Rosa-Lugo Comes to UCF
As an adjunct instructor, she began to learn more about the UCF CSD programs and developed friendships with the faculty. One of them, Tom Mullin, was also a New York transplant.
“He recognized my bilingual skills and how I could contribute to support the department in preparing future SLPs,” Rosa-Lugo said.
Mullin began slowly drawing Rosa-Lugo in – he sent new CSD graduates to her so they could earn supervised clinical hours under her as she worked in the schools. He relied on her expertise as a school administrator to help construct the consortium program — which allows those with an undergraduate degree in CSD to work in the schools while pursuing their master’s degree. Eventually, Rosa-Lugo joined the faculty and took the reins of the consortium program.
While at UCF, she has held many leadership positions: she served as the program director of the CSD master’s program, as the interim assistant dean for the College of Health and Public Affairs until the college was dissolved in June 2018 and transitioned to her current role as the associate dean of faculty excellence, graduate programs and global affairs. In 2018, she was also granted a secondary faculty appointment in UCF’s College of Community Innovation and Education due to her collaboration with the School of Teacher Education and its programs, Exceptional Student Education, and World Languages Education.
Over the years, she has been awarded over $2.3M in funding support and grown the consortium program to include ten Central Florida school districts. More important to her are the hundreds of graduates of the program who serve the local school systems. She developed a similar consortium program in northeast Florida as well, and for a time, traveled to Jacksonville each week to serve as an instructor for courses there.
Her “get things done” attitude has proven to be her secret to success. She founded the UCF Listening Center to bring critical services to Deaf and hard-of-hearing individuals across the lifespan. She carried a full load of classes for most of her UCF career – and developed two graduate courses, Assessment and Management of Culturally and Linguistically Diverse Populations, and Aural Habilitation/Rehabilitation.
Rosa-Lugo’s contributions to the field of communication sciences and disorders have been recognized by the profession’s professional association. She is an ASHA Fellow, and a recipient of ASHA’s International Achievement and Diversity awards. She was the vice president for professional practice and president of ASHA’s Hispanic Caucus, and last year was elected ASHA vice president for speech-language pathology practice.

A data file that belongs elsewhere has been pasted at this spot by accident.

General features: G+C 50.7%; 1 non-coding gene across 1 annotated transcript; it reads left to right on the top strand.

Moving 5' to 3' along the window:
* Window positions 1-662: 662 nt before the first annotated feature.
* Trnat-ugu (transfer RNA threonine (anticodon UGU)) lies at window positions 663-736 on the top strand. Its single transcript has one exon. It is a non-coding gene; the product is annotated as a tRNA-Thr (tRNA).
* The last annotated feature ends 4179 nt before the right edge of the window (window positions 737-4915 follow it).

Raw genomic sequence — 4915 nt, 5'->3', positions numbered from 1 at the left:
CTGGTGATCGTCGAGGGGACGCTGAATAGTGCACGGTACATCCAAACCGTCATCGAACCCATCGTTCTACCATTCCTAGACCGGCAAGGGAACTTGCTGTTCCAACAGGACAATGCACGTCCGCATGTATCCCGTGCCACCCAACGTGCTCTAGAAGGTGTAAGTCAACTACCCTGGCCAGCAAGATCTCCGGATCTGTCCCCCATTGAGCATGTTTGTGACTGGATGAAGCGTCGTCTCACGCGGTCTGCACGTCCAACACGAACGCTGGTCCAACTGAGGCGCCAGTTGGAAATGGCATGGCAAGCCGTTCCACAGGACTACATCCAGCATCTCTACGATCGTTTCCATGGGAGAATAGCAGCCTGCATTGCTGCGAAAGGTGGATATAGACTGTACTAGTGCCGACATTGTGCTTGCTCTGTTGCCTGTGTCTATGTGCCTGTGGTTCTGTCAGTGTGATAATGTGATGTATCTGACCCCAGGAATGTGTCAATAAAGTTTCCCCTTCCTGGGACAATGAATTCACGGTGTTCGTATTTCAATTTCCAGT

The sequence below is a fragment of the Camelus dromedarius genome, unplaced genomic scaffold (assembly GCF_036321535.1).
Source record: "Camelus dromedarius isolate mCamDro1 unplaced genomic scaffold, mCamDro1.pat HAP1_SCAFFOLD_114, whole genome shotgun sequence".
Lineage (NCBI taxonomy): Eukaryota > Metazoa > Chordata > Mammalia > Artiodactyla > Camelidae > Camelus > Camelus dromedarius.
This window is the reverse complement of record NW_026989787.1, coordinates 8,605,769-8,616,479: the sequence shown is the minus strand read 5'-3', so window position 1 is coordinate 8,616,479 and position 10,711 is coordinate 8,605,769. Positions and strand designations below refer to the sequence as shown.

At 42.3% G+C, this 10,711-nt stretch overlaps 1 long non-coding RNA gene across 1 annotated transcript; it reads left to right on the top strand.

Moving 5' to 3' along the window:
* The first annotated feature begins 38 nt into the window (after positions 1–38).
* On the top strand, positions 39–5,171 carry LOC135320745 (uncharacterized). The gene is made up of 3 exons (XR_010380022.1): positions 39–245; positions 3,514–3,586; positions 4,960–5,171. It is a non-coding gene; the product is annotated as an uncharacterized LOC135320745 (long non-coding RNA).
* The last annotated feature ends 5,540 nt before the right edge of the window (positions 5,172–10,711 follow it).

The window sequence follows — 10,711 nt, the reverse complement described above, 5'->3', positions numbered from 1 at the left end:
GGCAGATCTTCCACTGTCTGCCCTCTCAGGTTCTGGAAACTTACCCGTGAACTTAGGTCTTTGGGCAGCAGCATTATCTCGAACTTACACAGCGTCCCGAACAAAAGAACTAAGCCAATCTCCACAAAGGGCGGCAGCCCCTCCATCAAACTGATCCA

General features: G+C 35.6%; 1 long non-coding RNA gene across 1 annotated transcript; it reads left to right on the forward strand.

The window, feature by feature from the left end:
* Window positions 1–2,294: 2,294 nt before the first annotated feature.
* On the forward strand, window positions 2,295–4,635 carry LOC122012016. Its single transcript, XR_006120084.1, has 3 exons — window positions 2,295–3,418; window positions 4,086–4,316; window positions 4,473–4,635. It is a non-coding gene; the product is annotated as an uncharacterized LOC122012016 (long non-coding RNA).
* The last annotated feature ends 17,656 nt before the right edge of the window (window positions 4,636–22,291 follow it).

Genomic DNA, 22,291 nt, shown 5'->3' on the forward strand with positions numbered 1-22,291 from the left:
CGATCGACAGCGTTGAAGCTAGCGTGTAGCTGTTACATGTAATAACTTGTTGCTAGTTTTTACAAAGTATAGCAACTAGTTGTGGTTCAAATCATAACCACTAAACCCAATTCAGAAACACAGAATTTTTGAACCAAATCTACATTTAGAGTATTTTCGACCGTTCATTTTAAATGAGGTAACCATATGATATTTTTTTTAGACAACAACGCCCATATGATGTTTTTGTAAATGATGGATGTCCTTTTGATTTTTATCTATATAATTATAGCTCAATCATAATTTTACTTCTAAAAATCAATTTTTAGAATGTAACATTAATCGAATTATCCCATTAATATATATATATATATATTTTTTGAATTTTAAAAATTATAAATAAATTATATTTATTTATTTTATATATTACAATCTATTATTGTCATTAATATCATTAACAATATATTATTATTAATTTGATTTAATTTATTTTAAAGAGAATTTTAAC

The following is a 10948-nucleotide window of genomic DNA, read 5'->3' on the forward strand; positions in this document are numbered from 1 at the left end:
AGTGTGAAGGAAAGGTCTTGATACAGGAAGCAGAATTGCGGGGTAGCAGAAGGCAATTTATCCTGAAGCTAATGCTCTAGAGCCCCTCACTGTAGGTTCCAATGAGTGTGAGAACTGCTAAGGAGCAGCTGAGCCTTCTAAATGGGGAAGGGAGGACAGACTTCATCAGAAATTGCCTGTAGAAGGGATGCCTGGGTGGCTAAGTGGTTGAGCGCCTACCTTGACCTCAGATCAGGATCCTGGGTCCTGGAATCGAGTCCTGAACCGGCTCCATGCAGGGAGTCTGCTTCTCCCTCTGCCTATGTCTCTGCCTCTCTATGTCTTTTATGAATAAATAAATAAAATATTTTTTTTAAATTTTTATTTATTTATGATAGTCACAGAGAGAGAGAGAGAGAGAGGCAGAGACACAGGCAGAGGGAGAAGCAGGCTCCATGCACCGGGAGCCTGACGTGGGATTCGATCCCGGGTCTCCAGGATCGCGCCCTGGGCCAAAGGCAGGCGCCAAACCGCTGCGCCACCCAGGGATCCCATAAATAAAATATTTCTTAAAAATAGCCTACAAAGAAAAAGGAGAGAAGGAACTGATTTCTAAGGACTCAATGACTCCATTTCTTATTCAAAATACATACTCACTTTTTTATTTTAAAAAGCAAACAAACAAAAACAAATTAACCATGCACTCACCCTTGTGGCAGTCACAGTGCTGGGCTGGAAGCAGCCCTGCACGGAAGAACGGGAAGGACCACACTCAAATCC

A common thread in Rosa-Lugo’s mission to increase communication in those whose “voices” aren’t heard is her commitment to embracing and celebrating diversity, equity and inclusion. She has been a driving force in instilling cultural competency within her students, the concept of understanding and appropriately responding to the unique combination of cultural and linguistic variables that can affect client/patient/family interactions.
She was heavily involved in the Latino Faculty and Staff Association, and she organized many study-abroad trips to Latin countries where students could enrich their cultural competencies in various clinical settings.
Rosa-Lugo says her career was made richer and fuller by the students, colleagues, mentors and friends she met along the way. She has always seen her success reflected in the success of those who she has taught, or who have gone through the personnel preparation programs she developed — they send her pictures of their children; Rosa-Lugo calls them her “grant babies.”
Seeing their collective impact on the lives of children with special speech and hearing needs, and their individual success, will continue to be a great source of pride for her. “There are so many wonderful people I have met during my 27 years at UCF,” Rosa-Lugo says. “Each one of them has helped fulfill my dreams of providing improved access to speech and language services to those who need it the most. When we created the UCF Listening Center, I dared to dream that this was a possibility. Thank you everyone for helping to achieve that dream.”